Davis Smith knew in college that he wanted to start something to give back. Inspired by a BYU professor and philanthropist while doing his undergrad at BYU, he was convinced that he could make a difference in the world through entrepreneurship.
After 10 years of building businesses and gaining entrepreneurship experience, Smith launched Cotopaxi.
Cotopaxi is an outdoor adventure gear maker that doesn’t just focus on selling products — it also works to build values that impact the world and create inspiring opportunities to do good.
“We integrate the mission in everything we do,” Smith said. He shared that his mission was never to sell outdoor gear, rather, it was to move people to do good and inspire adventure.
Cotopaxi team members travel all over the world, finding communities and people to work with. For example, Cotopaxi photographer Mat Kestle and a group of volunteers — Josh Deiss, Meg Tiritilli and Katie Rodriguez — recently went to Colombia to meet with locals.
Providing experiences like these is one way the company tries to appeal to younger generations.
“I wanted to launch the brand in a different way,” Smith said. “I knew if I wanted to create a brand to connect with millennials and Gen Z consumers, that I had to build something more than just selling things. It had to stand for something; it had to have these values, and I wanted people to be able to go live the values, to go experience them.”
Smith grew up in Puerto Rico and spent a portion of his life moving around Latin America. He then met and married his wife, Asialene. He and his wife lived in Peru and in Brazil with their two oldest kids, who are now 16 and 13 years old. They then moved to Utah and had two more kids, ages four and one.
Smith said travel has and always will be a big part of his life, and living abroad helped him generate ideas for incorporating service and experience within his company.
Inspiration for accomplishing Cotopaxi’s mission, “do good,” stemmed from an activity Smith created in grad school at The Wharton School at the University of Pennsylvania. Smith and his classmate created an activity called the Culture Quest for classmates to get out and have an adventure experience.
The first Culture Quest Smith created was a race from Belize to Panama. Along the way participants did activities like crossing borders on foot and performing service in the communities. This became so successful that the business school has continued the Culture Quest every year since.
This event inspired Smith to create the Cotopaxi Questival — a 24-hour adventure race now held in cities throughout the world for participants to engage in fun activities and acts of service — in Utah during April 2014.
Paul Thorsen, a BYU computer science student, participated in a 2017 Questival held in Utah and said he enjoyed the experience.
“It was fun to be creative with a lot of the challenges and share those ideas with your team,” Thorsen said.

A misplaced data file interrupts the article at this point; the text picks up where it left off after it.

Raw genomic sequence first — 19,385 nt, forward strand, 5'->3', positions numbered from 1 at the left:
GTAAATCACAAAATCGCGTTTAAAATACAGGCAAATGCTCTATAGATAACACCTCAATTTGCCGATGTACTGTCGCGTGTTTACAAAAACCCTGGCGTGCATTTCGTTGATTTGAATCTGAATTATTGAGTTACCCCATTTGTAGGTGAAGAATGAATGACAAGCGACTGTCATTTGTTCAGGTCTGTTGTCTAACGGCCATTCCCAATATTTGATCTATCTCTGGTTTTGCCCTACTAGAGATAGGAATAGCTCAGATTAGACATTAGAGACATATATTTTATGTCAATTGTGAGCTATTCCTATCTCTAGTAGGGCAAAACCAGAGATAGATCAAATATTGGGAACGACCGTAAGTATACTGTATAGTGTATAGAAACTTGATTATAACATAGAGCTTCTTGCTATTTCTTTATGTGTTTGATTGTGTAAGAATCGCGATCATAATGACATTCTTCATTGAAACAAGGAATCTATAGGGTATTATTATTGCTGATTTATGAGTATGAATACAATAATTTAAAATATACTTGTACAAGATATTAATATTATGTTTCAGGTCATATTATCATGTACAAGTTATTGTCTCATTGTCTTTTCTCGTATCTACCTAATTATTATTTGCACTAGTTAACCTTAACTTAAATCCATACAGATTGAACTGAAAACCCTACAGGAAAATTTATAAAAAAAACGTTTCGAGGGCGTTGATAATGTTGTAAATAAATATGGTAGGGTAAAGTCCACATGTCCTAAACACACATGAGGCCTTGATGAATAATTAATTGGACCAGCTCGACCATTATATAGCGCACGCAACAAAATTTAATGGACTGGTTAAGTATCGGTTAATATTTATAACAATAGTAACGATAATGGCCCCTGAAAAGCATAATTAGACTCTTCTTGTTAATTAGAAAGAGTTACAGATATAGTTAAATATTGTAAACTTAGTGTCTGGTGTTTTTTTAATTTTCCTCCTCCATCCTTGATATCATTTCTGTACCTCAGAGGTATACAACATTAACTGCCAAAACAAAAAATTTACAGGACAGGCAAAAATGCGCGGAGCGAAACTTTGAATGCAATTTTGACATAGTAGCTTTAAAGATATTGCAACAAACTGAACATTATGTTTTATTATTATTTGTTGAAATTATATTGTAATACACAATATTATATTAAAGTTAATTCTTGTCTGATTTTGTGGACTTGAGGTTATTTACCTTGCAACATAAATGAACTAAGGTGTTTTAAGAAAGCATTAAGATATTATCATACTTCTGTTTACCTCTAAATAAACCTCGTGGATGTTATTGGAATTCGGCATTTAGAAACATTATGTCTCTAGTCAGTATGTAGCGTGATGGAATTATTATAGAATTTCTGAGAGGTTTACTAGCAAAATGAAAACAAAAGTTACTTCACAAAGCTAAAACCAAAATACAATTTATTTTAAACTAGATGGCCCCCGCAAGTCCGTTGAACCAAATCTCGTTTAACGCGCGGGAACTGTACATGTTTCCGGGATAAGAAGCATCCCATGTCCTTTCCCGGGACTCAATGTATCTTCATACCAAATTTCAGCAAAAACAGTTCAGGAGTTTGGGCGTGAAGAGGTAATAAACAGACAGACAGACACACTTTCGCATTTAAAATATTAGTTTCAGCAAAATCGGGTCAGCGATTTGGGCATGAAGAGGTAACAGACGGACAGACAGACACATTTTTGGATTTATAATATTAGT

He said the best part of the Questival was the random activities with friends and growing closer and sharing fun memories with them.
Other students like Jess Davis, a BYU marketing management student, talked about the challenges her group did.
“There are outdoorsy challenges like hiking and camping, food ones, service-based ones like visiting an old-folks home and funny ones like challenging a stranger to a dance battle,” Davis said. Her favorite part about Questival was bonding with friends and exploring Utah.
Besides lasting memories, each Questival participant gets a Cotopaxi backpack for signing up. Making the backpacks is outsourced to provide jobs to low-income individuals in other countries. Smith said the company work with a lot of refugees, giving many their first job.
Not only does Cotopaxi provide jobs, but they also make sure the workers are paid good wages and treated fairly. Smith shared an example of a Philippine factory that Cotapaxi outsources backpack production to where this is put in practice.
He said that in addition to giving funds to the factory, Cotopaxi gives money straight to the workers so they get to decide where to use the funds. Cotopaxi also provides an after-school program for workers’ kids where they can learn how to use computers and an English class for workers.
Smith emphasized that each Cotapaxi product has an embedded story and that when people purchase Cotopaxi products they get to be a part of the story and share it with others.
In marketing Cotopaxi for a younger generation, Smith said it is best to “empower people to tell stories themselves.”
BYU pre-mechanical engineering student Thomas Lundquist had the opportunity to do just that at the Salt Lake City Questival Oktoberquest on Oct. 18. He joined with friends and cousins on a team participating in the challenges.
“It honestly kind of just reminds me of the movie ‘Up.’ It really kind of makes you realize that adventure is out there,” Lundquist said. “There’s so much good to be done and fun to be had, and it makes you realize that it’s possible to do good and have fun all the time.”
Cotopaxi from the beginning has always had a deeply rooted purpose in moving people to do good and alleviate poverty. Smith said this is his passion and it’s built into the brand. He hopes to keep expanding products and be the next big outdoor brand centered on changing the world.
“I think that that’s a big part of our purpose here on earth, is to discover the talents we were given and to figure out how to use those to help others,” Smith said.